- Quantum computing has been identified by Gartner as one of the top strategic technology trends.
- Unlike binary computers, which switch between 0 and 1, a quantum bit can be positioned near 0 or 1, or both, or in between. That means quantum computers can theoretically work on millions of computations at once.
- Quantum computing will be a game changer but its potential market is tiny compared to that for smartphones and other computing devices.
By Stuart Ridley
UNSW PhD student Wister Huang, Professor Andrew Dzurak, and research fellow Dr Henry Yang in the university's quantum measurement lab.
A potential quantum shift in supercomputing
Competition is heating up to build the supercomputer to beat all supercomputers. Although quantum computing has been tested only on small-scale processors, research giant Gartner lists quantum computing as one of its top 10 strategic technology trends for 2019. “Imagine a giant library of books,” says Gartner’s Kasey Panetta.
“While a classic computer would read every book in a library in a linear fashion, a quantum computer would read all the books simultaneously. Quantum computers are able to theoretically work on millions of computations at once.”
Forget the 0 and 1 of binary bits
Regular computers store information as binary bits, in the state of either 1 or 0; like a switch being on or off. But quantum computers exploit the quantum concept of ‘superposition’. A quantum bit, or ‘qubit’, represented by an electron suspended in magnetic fields and stimulated by a laser, for example, can be positioned near 0 or 1 or both or in between. It exists in an indefinite state until measured.
“Regardless of how far apart the qubits are positioned, if you measure one particle, the rest seem to know instantly… [so] the whole quantum system is greater than the sum of its parts,” William Hurley, chair of the Quantum Computing Working Group for the IEEE’s Standards Association, told Tech Crunch in November 2018.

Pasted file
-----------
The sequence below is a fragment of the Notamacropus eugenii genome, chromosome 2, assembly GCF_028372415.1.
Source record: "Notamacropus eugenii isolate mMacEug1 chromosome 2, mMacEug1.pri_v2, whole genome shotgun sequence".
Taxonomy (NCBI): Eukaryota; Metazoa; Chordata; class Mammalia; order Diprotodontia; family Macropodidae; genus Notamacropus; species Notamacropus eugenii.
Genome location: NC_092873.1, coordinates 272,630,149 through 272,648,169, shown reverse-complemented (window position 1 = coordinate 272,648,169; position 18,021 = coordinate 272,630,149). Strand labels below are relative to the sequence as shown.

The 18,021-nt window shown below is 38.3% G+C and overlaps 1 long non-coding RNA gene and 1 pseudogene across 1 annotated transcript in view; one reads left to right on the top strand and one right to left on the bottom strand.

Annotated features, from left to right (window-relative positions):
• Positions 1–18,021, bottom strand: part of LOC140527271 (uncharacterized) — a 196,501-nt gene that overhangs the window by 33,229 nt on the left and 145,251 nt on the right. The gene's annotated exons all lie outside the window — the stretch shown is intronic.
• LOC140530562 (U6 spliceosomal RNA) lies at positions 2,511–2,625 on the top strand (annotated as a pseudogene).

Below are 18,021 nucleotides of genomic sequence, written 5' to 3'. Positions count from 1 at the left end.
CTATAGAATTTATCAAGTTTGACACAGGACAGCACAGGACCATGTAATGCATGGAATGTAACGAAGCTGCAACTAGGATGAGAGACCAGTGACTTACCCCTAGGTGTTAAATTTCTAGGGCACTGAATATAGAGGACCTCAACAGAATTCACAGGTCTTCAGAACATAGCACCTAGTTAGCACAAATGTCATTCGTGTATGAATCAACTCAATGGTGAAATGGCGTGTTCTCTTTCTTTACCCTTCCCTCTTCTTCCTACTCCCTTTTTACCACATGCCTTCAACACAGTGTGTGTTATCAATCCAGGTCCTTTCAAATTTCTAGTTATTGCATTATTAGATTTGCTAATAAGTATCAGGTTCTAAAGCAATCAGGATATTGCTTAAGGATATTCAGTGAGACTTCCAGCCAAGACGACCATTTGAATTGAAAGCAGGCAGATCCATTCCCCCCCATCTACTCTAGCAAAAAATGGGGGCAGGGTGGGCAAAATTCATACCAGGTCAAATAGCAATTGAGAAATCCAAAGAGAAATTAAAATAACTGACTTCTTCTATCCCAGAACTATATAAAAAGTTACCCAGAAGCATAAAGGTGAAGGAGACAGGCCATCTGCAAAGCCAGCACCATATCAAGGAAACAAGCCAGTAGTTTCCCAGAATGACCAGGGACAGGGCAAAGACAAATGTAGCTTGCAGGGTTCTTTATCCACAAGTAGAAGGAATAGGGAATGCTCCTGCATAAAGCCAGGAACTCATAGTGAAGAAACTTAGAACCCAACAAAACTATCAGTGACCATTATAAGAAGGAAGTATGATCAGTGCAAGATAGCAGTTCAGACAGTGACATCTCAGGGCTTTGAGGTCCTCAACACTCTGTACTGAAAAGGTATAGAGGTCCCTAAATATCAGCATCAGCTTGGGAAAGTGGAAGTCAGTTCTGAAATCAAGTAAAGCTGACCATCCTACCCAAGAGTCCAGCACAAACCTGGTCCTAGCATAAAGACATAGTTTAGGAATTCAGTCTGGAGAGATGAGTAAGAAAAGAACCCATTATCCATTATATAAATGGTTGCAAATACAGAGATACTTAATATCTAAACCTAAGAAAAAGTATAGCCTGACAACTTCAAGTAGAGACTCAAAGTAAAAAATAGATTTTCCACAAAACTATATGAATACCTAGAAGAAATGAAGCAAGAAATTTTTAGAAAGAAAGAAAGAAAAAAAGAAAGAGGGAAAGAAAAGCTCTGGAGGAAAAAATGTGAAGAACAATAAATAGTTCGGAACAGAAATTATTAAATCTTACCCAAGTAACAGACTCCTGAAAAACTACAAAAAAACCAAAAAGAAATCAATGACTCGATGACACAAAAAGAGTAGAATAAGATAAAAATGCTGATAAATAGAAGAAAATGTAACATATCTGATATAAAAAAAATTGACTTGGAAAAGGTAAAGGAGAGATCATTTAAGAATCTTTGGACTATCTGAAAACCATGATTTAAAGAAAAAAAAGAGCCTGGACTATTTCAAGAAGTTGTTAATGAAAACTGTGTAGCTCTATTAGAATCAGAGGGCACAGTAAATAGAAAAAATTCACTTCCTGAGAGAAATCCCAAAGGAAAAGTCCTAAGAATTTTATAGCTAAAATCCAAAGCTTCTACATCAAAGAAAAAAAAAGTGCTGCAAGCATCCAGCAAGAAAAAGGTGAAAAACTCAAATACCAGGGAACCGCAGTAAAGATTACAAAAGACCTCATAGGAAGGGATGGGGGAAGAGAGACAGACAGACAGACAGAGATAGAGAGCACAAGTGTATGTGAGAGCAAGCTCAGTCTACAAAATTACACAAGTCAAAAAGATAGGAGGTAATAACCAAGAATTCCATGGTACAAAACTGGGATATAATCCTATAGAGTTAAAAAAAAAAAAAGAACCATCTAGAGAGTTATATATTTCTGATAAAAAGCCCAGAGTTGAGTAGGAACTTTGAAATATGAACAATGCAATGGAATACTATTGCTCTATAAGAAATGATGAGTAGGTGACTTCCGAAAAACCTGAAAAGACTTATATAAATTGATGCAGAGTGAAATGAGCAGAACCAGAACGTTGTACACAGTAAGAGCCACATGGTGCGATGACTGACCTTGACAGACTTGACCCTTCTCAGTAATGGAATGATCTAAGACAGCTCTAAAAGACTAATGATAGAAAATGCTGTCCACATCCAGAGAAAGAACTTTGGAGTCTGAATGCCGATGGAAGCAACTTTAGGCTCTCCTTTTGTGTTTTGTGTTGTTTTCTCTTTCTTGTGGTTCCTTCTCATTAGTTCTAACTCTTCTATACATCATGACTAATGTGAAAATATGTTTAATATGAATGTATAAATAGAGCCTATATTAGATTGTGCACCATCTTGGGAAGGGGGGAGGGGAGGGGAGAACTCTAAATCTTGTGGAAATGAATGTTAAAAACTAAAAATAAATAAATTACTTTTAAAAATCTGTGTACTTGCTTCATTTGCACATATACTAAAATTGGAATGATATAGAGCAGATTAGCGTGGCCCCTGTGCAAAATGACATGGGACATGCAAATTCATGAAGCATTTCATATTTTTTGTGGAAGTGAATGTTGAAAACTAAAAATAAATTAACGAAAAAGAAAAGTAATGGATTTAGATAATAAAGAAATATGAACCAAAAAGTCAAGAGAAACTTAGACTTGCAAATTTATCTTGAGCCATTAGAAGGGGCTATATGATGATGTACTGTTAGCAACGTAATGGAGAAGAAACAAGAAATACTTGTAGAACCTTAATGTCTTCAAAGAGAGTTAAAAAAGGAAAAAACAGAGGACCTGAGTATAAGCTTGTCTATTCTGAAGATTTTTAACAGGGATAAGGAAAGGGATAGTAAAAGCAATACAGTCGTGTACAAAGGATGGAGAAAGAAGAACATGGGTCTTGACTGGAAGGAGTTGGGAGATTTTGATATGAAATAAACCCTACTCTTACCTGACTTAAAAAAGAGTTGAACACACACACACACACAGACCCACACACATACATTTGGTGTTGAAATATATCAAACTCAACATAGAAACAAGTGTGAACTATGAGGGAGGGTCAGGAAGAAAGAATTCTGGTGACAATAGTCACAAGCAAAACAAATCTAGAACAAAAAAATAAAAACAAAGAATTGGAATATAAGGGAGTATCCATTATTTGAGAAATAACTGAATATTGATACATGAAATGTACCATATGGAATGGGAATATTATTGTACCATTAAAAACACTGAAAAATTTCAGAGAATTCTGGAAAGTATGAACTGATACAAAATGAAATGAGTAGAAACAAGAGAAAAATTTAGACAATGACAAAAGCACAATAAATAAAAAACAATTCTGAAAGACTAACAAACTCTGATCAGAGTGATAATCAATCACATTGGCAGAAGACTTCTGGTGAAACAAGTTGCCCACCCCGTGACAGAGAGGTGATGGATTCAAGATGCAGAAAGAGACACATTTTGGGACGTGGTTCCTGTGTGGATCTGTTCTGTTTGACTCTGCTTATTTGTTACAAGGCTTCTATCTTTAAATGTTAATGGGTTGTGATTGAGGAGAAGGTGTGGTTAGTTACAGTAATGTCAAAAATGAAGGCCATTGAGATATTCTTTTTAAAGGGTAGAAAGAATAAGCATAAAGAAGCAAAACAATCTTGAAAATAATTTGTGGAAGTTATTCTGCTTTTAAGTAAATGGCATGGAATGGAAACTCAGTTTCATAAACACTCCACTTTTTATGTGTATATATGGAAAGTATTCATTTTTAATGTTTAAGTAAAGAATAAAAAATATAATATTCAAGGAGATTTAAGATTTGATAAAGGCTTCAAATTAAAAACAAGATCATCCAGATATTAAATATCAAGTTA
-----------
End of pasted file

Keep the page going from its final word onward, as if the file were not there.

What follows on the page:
Why we might need a lot more silicon chips for supercomputers
In 2015, a team led by Professor Andrew Dzurak at the University of New South Wales (UNSW) built the world’s first quantum logic gate in silicon, the material currently used to make computer chips. This research pointed to real opportunities to build large-scale silicon quantum processors. In May 2019, Dzurak’s team demonstrated two-qubit logic operations in silicon at 98% accuracy.
“All quantum computations can be made up of one-qubit and two-qubit operations,” explains Dzurak. “Once you’ve got those, you can perform any computation you want – but the accuracy of both operations needs to be very high… The more accurate your qubits, the fewer you need and the sooner we can realise a full-scale quantum computer.”
IBM intends to win the race
At the 2019 Consumer Electronics Show in Las Vegas, IBM unveiled its closet-sized IBM Q System One, billed as the world’s first integrated quantum computing system for scientific or commercial use. IBM stated that future quantum computing applications may include “finding new ways to model financial data and isolating key global risk factors to make better investments, or finding the optimal path across global systems for ultra-efficient logistics and optimising fleet operations for deliveries.”
The quantum computing market could be worth US$50 billion… in 2030-something
Deloitte research suggests we’ll have to wait until the 2030s for the first commercial general-use quantum computers. Even then, the market will be only about US$50 billion – small change compared with the current US$1 trillion market for computing devices. Deloitte explains: “Even in 2030, none of the billions of smartphones, computers, tablets, and lower-level enterprise computing devices in use will be quantum-powered,” though they might use quantum computing in the cloud.
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